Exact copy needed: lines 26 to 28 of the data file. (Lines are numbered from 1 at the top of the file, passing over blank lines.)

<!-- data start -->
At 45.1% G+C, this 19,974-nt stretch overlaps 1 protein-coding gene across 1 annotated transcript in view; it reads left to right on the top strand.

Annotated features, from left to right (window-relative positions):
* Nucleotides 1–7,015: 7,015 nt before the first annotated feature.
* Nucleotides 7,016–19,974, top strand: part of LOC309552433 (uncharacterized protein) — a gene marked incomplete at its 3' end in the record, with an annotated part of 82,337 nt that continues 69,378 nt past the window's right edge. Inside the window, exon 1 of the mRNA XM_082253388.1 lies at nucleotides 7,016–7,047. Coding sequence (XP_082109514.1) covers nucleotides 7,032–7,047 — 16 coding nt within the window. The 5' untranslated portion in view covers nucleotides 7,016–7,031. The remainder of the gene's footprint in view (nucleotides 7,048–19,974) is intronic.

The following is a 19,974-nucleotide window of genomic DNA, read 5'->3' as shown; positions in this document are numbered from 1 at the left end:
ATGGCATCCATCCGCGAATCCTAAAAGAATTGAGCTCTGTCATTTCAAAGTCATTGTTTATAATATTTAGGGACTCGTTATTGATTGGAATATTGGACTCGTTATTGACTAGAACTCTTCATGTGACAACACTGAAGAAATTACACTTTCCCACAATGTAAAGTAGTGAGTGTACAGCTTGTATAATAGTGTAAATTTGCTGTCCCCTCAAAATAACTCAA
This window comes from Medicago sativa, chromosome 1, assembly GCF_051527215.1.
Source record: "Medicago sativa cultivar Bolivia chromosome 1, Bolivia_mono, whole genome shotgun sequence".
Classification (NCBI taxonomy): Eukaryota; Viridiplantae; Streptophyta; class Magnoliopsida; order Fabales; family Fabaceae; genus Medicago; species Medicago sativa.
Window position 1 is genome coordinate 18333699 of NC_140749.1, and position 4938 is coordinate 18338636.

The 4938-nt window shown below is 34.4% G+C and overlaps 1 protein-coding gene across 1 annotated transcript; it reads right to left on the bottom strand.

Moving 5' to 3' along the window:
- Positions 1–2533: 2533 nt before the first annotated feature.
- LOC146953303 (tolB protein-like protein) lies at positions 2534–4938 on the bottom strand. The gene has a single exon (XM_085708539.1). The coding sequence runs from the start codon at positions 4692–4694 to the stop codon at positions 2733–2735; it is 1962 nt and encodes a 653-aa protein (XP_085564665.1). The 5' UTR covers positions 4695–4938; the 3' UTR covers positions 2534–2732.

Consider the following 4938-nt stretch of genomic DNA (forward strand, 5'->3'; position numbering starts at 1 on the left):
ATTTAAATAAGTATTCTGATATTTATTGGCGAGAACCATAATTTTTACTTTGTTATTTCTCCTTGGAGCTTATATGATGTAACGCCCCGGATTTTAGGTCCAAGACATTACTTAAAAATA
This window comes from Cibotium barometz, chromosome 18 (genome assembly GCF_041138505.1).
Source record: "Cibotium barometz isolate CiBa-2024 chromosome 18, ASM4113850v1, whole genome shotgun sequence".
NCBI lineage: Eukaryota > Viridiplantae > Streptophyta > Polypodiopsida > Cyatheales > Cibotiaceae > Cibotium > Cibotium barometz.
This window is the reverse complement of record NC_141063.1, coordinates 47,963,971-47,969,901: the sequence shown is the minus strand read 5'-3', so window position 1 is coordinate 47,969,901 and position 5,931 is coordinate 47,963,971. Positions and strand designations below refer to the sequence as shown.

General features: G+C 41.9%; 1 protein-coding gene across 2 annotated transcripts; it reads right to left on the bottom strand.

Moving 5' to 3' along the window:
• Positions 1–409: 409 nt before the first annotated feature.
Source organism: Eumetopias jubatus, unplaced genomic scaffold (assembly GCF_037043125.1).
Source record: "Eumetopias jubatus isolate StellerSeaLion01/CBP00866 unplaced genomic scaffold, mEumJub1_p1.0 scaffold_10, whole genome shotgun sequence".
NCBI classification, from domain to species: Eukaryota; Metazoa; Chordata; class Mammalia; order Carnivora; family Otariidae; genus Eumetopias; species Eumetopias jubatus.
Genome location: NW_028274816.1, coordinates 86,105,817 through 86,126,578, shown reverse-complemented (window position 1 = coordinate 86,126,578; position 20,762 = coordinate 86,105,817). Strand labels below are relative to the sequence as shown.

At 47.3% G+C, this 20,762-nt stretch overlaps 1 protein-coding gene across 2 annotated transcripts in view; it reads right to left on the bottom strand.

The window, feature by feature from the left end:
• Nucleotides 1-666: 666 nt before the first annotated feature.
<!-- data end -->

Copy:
NCBI classification, from domain to species: Eukaryota; Metazoa; Chordata; class Mammalia; order Carnivora; family Otariidae; genus Eumetopias; species Eumetopias jubatus.
Genome location: NW_028274816.1, coordinates 86,105,817 through 86,126,578, shown reverse-complemented (window position 1 = coordinate 86,126,578; position 20,762 = coordinate 86,105,817). Strand labels below are relative to the sequence as shown.

At 47.3% G+C, this 20,762-nt stretch overlaps 1 protein-coding gene across 2 annotated transcripts in view; it reads right to left on the bottom strand.